Patients with persistent kidney injuries rarely see specialists

Most patients with an abrupt kidney injury that does not get better do not see a kidney specialist within a year, according to a study appearing in an upcoming issue of the Journal of the American Society Nephrology (JASN). The findings indicate that efforts are needed to identify and treat kidney injury patients who require subsequent care.

Acute injury (AKI), an abrupt or in kidney function, is an increasingly prevalent condition that can seriously affect individuals' health and survival. Sometimes AKI arises due to medical or surgical complications that deprive the kidneys of a normal blood flow for extended periods of time. That explains why AKI often arises in patients who are hospitalized.

Because the kidneys can often recover from AKI, most patients can resume a normal life after treatment; however, they often remain at increased risk of developing in the future.

Edward Siew, MD, Michael Matheny, MD (Vanderbilt University Medical Center and Tennessee Valley Healthcare System Veterans Administration) and their colleagues wondered whether patients who experience AKI during hospitalization receive enough attention paid to their future risk of developing kidney problems.

From a US Department of Veterans Affairs database, the researchers identified 3,929 survivors of AKI who were hospitalized between January 2003 and December 2008 and who continued to have poor kidney function a month after their injury.

Among the major findings over a one-year surveillance period:

  • 22% of patients died.
  • Only 8.5% of patients were referred to a kidney specialist before dying, starting dialysis, or experiencing an improvement in kidney function.
  • Patients' severity of AKI did not affect whether or not they were referred.
"This study shows that only a minority of patients who do not recover their after an AKI event are seen by a kidney specialist, highlighting an important opportunity for a more integrated approach in maintaining the kidney health of these patients," said Dr. Matheny. "The findings also underscore the need for more research to help identify those patients who are at highest risk for persistent kidney problems and who might benefit from the input of a kidney specialist," he added.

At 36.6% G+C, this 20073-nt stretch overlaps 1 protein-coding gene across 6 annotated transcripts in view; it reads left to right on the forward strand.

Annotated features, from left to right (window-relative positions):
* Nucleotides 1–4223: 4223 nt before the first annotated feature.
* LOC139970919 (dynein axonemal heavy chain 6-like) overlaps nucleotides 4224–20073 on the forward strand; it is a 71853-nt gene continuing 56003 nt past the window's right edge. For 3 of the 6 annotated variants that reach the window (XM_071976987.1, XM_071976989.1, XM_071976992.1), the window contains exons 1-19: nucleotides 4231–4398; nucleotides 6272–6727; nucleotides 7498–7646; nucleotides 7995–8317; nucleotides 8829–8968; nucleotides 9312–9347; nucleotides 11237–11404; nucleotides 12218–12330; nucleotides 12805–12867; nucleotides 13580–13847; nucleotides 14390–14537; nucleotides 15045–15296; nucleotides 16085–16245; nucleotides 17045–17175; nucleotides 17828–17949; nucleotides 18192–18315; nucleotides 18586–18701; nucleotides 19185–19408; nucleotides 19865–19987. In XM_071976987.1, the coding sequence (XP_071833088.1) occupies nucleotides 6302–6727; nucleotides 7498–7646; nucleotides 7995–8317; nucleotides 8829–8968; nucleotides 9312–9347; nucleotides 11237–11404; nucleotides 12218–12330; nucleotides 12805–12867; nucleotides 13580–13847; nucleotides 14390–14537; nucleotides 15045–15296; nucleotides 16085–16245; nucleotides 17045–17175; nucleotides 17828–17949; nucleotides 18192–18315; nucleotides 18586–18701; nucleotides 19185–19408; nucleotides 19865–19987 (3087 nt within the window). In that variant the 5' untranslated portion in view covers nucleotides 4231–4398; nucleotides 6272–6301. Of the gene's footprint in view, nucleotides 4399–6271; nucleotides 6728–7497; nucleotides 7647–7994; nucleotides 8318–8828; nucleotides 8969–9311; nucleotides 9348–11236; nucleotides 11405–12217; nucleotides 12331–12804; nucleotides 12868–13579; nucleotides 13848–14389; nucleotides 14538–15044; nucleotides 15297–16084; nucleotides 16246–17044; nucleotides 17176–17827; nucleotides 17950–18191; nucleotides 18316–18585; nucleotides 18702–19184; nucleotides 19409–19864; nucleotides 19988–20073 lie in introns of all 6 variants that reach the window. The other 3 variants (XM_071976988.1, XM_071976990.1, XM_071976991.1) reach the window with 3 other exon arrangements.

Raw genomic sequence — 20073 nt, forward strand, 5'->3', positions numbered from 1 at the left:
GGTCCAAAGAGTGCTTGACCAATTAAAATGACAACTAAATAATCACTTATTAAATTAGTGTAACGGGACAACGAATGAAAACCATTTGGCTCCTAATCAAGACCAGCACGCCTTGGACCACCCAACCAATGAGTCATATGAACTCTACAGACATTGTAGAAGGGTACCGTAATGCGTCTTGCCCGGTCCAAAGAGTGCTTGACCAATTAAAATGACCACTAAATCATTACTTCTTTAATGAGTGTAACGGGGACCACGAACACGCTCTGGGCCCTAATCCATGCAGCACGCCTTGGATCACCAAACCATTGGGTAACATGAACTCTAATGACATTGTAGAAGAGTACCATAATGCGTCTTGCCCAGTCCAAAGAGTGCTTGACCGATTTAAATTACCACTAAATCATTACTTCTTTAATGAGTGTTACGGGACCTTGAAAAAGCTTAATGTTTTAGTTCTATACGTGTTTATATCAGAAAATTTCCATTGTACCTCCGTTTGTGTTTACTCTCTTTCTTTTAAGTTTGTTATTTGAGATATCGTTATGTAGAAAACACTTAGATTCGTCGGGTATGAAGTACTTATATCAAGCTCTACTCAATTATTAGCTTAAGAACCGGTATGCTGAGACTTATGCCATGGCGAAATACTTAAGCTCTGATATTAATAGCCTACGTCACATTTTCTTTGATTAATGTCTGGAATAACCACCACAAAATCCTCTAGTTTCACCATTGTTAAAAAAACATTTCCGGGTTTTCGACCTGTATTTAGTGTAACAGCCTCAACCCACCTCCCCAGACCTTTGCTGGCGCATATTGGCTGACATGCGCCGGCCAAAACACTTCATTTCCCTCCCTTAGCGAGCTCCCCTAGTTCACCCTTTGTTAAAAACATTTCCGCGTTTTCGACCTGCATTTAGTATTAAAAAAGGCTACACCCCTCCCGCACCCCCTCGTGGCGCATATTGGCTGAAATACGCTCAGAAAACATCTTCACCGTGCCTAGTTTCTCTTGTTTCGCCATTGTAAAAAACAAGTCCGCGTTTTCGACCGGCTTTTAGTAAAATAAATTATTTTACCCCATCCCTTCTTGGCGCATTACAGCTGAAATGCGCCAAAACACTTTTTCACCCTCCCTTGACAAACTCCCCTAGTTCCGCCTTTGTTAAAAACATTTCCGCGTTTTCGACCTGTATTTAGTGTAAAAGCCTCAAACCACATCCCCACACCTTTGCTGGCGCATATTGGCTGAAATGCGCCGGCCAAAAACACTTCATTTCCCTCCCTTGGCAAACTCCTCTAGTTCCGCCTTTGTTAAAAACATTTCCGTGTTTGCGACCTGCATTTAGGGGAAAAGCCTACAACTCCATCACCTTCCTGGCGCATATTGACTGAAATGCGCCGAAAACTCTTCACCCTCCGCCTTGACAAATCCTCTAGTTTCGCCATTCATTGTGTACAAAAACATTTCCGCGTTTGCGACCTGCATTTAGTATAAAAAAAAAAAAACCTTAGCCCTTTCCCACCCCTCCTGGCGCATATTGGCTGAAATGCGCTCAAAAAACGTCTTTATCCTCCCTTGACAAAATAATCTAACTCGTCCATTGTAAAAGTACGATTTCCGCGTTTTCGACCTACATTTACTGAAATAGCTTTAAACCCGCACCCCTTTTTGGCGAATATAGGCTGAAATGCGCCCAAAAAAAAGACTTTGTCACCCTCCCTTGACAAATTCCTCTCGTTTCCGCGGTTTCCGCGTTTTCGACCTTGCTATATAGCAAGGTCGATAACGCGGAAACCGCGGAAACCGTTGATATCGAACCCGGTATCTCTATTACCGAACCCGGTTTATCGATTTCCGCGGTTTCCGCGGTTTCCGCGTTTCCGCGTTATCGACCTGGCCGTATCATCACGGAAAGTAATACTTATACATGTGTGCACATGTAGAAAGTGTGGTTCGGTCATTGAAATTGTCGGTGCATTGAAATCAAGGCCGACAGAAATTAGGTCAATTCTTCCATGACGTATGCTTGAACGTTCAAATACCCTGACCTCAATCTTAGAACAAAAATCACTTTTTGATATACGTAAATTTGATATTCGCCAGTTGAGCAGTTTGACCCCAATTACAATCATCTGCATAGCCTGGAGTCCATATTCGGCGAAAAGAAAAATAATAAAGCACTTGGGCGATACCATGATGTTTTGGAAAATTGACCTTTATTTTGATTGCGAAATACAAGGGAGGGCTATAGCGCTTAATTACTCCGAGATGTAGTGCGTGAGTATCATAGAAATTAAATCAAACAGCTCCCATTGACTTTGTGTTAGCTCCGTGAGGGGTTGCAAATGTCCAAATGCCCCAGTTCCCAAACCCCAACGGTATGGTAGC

More information: The article, entitled "Outpatient Nephrology Referral Rates after Acute Kidney Injury" will appear online on December 8, 2011, doi: 10.1681/ASN.2011030315

add to favorites email to friend print save as pdf

Related Stories

Kidney injury in hospital increases long-term risk of death

Dec 17, 2009

Patients with sudden loss of kidney function, called acute kidney injury (AKI), are more likely to die prematurely after leaving the hospital—even if their kidney function has apparently recovered, according to an upcoming ...

Recommended for you

Depression tied to worse lumbar spine surgery outcomes

2 hours ago

(HealthDay)—Depressive symptoms are associated with poorer long-term outcome in patients undergoing surgery for lumbar spinal stenosis (LSS), according to research published in the Oct. 1 issue of The Sp ...

Ebola death toll edging to 4,900 mark: WHO

2 hours ago

The death toll in the world's worst-ever Ebola outbreak has edged closer to 4,900, while almost 10,000 people have now been infected, new figures from the World Health Organization showed Wednesday.

US to track everyone coming from Ebola nations

3 hours ago

U.S. authorities said Wednesday that everyone traveling into the U.S. from Ebola-stricken nations will be monitored for symptoms for 21 days. That includes returning American aid workers, federal health employees ...

US: Monitoring for all coming from Ebola nations

5 hours ago

U.S. health officials said Wednesday that they would begin monitoring all travelers—even Americans—who come to the U.S. from Ebola-stricken West African nations for 21 days, significantly expanding their vigilance.

User comments